M32064 – Manufacturing System Design.
Aims of this work
- To develop a systematic understanding and critical awareness of sustainable manufacturing
systems, system design approaches and planning techniques applied to industry.
- To enhance the acquisition of analytical knowledge and practical skills gained for analysing a
complex manufacturing process or system and their integration using advanced computer
design and modelling simulation tools.
- To explore modelling simulation techniques to help create rapidly and turn innovative ideas
timely into systems design, analysis and improvement particularly for a constraint-based
production system in a virtual environment.
- To become an expert in coping with the system uncertainty, examining the system random
behaviour, refining the system design, and developing alternative operational management
strategies based on the developed virtual prototyping system to a real industrial case study.
Unit learning outcomes
- Critically appraise a systematic approach with lean thinking and apply it into analysis, planning,
design and performance evaluation of a complex production system.
- Examine modelling techniques and mathematical approaches for capturing the deterministic
and stochastic behaviours of manufacturing and prototyping systems
Assessment strategies & instructions
The overall assessment strategy is designed to test problem solving capabilities through a case
study in a virtual environment using computer-aided design and modelling simulation tools to satisfy
LO1 and LO2, with solutions developed and submitted in a report. Each student is expected to develop
their own computer models, which will be checked and questioned by the supervisor as part of the
The report should include the following information:
Unit Title – Manufacturing System Design
Unit Code – M32064
Your Student ID Number
Unit Lecturer: – Dr Luka Celent
1) Introduction/Background (refers to page 2-3 and your own research work)
2) Main work (refers to page 3-4)
3) Discussions and conclusions
References (if applicable)
Appendix (if applicable)
In order to be competitive, modern products must be designed with a view to production methods in
which a production system should to be designed in a cost-effective way and the system is able to operate
at optimal or near-optimal conditions. Nevertheless, design of a production system can be a complex
process and any small change of the system design often makes a significant impact on the overall system
performance. In the real-world industry, implementation of the entire production system is often very
expensive and the cost of ‘getting it wrong’ can be very high. For these reasons, both system and product
designers need to work together to ensure a ‘right first time’ scenario. Virtual prototyping techniques
offer a potential solution to the major difficulties involved in design, analysis and performance evaluation
of a product and a production system providing a fast delivery of alternative solutions at a minimum of
cost. Nowadays, virtual prototyping techniques are commonly used in manufacturing sectors involving
some form of computer-aided design and modelling simulation activities.
Assignment & Tasks
This assignment is based on a case study of assembling loudspeakers on a production line that needs to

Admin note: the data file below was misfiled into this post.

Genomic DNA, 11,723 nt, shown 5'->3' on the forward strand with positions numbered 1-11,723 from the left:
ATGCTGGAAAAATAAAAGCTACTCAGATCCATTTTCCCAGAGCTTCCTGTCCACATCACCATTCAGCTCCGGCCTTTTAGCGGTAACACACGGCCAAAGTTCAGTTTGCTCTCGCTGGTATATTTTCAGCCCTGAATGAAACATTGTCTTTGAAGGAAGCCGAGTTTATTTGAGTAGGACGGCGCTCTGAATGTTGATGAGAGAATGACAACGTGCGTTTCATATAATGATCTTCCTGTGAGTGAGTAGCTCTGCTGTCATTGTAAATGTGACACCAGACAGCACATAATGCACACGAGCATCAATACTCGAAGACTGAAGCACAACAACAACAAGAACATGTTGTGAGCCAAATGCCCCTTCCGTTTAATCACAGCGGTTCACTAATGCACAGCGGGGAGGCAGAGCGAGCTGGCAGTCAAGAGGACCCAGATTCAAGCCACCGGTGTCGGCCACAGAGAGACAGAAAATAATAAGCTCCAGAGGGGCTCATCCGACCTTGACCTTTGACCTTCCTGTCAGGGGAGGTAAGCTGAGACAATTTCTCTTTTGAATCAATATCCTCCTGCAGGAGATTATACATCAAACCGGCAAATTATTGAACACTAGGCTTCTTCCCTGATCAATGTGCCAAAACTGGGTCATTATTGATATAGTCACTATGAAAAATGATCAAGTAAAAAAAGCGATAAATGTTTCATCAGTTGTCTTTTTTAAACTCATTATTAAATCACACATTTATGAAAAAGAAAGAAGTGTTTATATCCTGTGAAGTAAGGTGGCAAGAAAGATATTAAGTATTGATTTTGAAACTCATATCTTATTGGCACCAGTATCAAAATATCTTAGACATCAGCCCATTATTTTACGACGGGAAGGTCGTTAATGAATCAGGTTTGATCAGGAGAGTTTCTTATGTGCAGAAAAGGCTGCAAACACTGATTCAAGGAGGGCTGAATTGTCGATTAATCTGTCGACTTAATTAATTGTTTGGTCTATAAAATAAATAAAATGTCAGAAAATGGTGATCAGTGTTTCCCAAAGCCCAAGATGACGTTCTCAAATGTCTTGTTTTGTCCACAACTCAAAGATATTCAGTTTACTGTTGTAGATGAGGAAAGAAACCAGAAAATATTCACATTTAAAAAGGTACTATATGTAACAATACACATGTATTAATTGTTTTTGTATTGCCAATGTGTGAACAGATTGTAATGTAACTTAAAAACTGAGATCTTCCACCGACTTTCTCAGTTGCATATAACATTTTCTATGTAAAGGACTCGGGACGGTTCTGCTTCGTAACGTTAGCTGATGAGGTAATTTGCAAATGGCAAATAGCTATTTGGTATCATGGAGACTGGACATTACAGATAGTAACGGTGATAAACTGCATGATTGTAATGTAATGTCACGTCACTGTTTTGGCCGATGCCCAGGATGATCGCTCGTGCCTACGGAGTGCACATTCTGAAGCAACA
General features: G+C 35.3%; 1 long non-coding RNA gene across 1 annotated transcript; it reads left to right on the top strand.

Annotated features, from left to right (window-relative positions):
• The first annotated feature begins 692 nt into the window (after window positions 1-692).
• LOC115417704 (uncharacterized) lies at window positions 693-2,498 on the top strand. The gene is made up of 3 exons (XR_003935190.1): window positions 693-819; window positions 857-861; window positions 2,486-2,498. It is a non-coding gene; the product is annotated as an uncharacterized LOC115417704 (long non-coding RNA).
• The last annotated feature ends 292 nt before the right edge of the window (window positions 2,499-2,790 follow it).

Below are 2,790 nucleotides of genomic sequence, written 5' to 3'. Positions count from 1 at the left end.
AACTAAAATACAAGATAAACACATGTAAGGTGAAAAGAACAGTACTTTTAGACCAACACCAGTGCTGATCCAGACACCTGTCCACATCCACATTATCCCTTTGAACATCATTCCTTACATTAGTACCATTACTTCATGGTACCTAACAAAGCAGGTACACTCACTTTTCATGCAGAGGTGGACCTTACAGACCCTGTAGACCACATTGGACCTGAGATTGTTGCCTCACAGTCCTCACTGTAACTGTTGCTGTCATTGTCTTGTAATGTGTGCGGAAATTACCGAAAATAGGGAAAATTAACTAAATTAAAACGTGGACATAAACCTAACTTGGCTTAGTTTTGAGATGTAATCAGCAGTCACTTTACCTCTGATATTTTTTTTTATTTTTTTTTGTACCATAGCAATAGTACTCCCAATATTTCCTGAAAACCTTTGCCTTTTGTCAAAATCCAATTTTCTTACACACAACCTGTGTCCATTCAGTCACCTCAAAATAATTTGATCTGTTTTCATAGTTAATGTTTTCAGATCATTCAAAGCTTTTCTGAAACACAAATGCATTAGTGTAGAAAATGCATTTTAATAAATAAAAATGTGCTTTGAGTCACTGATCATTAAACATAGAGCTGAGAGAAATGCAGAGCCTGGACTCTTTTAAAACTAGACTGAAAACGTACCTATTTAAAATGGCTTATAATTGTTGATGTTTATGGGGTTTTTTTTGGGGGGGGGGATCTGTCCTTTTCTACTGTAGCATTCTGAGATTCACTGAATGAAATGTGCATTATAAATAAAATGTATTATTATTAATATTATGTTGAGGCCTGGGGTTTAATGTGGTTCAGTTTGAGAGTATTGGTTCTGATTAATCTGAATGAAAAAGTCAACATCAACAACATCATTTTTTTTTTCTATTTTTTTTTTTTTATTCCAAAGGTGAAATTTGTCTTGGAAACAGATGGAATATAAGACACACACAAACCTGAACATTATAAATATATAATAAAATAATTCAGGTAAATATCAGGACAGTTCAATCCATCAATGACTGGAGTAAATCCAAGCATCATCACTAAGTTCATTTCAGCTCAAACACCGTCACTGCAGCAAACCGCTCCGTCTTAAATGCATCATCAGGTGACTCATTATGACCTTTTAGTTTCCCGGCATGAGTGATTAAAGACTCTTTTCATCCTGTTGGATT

be investigated. A loudspeaker manufacturer has just upgraded its loudspeaker design by incorporating
some forged parts with improved magnetic characteristics for the unit, which has additional benefits of
reduced part count and part features to facilitate automatic feeding as well as ease of manual assembly.
Figure 1 shows the basic structure of a loudspeaker and Figure 2 illustrates what is known as the motor
unit assembly together with the voice coil. Figure 3 shows a cross-section through a typical loudspeaker.
The assembly of an entire loudspeaker is illustrated in Figure 4 and 5, respectively. The parts in the whole
assembly can be grouped into two different types namely:
- “Soft” parts:
dust cap, the diaphragm, the spider and the coil
- “Hards” parts (These are all in the ‘motor unit’ sub-assembly)
pole piece, the magnet and the top plate together with the frame
The proposed manufacturing facilities should as far as possible incorporate automation, however, it is still
anticipated that some of the ‘soft’ parts may be assembled manually. The aim is to produce one
loudspeaker every 20s over an 8hr working day and a 5-day week (1440 units/day, 7200 units/week). The
speakers can be sold at £5/unit, giving a potential turnover of £36000/week and £1800000/year.
After an initial investigation of the system, data collection and analysis, the following system parameters
have been identified and determined:
Conveyors will be used and it may be 5, 10, 15 or 20 m long.
Each frame arrives randomly and is loaded in position (manually) in NegExp 18s.
Each pole plate can be fed/assembled in LogNormal 17s, STD: 5-15%.
The magnet can be fed/assembled in LogNormal 19s, STD: 5-15%.
The top plate can be fed/assembled between 15-18s in a uniform distribution.
Manual assembly of the spider and coil by a worker takes a time of 35-45s in a uniform
Assembly of the diaphragm takes an average time of 18s.
Manual assembly of the dust cap takes an average time of 16s.
At the magnetisation station: 20s.
At the automated test machine (ATM): 10s.
Fork-lift trucks may be used at the end of the production line and it may travel at 2m/s.